Stories from a Citizens’ Council – This publication contains personal reflections on the formation and early years of the Prince William Sound Regional Citizens’ Advisory Council.
We are happy to help find additional information, please contact us:
The Council conducted regular business during the meeting, including updates from Council ex officio members, staff and committees. Other topics included on the agenda were:
An activity report by Alyeska Pipeline Service Company on the Valdez Marine Terminal and Ship Escort Response Vessel System operations, including an update on Alyeska’s efforts to address concerns identified in the Council’s report “Assessment of Risks and Safety Culture at the Valdez Marine Terminal.”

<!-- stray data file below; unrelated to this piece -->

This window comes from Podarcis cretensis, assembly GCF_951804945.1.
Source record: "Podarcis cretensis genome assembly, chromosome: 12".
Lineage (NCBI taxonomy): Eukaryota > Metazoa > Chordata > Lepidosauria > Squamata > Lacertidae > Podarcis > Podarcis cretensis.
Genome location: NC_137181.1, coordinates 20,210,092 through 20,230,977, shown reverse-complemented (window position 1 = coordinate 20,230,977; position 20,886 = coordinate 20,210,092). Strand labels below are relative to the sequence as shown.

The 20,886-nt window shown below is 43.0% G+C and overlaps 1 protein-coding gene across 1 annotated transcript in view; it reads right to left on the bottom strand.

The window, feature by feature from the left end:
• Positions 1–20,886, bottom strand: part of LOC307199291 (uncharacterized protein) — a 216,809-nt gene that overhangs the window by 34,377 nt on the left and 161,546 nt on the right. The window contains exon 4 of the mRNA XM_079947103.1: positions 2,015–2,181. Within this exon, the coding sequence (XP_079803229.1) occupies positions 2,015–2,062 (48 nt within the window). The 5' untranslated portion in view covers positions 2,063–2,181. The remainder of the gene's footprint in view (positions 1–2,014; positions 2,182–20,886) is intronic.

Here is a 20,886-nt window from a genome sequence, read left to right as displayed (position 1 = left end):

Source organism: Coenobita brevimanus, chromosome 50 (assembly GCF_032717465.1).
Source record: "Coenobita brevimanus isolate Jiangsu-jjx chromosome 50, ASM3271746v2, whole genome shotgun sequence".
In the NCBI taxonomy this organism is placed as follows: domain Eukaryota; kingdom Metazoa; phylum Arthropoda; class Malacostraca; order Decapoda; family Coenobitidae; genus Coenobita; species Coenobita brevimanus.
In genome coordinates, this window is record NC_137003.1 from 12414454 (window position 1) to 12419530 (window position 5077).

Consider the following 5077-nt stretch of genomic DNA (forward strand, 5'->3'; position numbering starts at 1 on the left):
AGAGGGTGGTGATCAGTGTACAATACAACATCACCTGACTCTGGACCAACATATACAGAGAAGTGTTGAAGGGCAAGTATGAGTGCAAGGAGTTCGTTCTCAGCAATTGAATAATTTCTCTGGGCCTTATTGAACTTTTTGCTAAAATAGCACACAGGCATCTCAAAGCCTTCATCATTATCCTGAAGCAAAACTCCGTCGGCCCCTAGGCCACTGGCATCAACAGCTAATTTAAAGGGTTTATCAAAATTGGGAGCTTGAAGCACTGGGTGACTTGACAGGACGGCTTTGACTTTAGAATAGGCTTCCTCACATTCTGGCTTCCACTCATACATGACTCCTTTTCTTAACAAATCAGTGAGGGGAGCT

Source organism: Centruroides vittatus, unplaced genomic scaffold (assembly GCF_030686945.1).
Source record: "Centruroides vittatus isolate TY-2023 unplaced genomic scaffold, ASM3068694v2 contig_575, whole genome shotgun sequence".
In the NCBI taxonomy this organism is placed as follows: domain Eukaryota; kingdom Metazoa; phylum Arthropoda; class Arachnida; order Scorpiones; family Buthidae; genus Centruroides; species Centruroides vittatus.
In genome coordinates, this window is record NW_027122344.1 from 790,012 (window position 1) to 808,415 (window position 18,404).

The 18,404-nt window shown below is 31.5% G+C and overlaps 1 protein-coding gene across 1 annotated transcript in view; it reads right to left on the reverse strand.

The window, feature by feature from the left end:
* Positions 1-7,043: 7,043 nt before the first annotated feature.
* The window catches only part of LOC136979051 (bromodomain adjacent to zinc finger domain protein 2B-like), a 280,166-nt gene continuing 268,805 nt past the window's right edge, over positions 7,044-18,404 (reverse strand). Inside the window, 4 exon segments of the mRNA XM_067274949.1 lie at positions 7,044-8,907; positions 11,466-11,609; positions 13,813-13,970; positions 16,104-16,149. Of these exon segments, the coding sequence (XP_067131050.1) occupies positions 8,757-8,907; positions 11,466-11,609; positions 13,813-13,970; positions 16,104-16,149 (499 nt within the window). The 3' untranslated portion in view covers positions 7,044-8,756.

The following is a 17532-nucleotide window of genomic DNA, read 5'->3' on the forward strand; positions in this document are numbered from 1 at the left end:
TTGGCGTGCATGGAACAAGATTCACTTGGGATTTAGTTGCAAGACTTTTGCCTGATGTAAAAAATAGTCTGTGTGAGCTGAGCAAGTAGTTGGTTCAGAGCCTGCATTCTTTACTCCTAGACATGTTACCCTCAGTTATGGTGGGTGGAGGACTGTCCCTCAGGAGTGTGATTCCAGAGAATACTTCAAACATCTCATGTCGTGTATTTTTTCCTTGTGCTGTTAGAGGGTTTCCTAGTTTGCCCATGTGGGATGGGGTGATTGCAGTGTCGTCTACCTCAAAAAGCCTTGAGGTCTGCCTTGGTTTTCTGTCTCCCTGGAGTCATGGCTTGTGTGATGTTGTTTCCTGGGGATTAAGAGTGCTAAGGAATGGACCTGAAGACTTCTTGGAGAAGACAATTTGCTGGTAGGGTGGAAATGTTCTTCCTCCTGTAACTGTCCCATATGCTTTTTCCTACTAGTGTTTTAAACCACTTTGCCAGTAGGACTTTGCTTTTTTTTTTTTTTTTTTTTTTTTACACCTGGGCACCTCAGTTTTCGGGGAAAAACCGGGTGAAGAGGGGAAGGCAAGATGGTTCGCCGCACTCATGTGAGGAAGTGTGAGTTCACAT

A presentation from Alaska Tanker Company on upgrades and changes to their Alaska fleet.
Introduction and discussions with the Alaska Department of Environmental Conservation Commissioner Designee, Emma Pokon.
A report on the results from the Council’s Long-Term Environmental Monitoring Program, now in its 30th year, analyzing mussels, marine sediment and passive sampling devices to monitor oil contamination associated with operation of the Valdez Marine Terminal and associated tankers.
A briefing from Council staff on the renewal of Alyeska’s Valdez Marine Terminal Oil Discharge Prevention and Contingency Plan, including comments submitted by the Council to the Alaska Department of Environmental Conservation in December 2023.
A presentation on the recent Hope Spot designation for Prince William Sound by the Prince William Sound Stewardship Foundation.
A presentation on the Shepard Point Marine Tribal Transportation Oil Spill and Marine Casualty Response Facility by the Native Village of Eyak.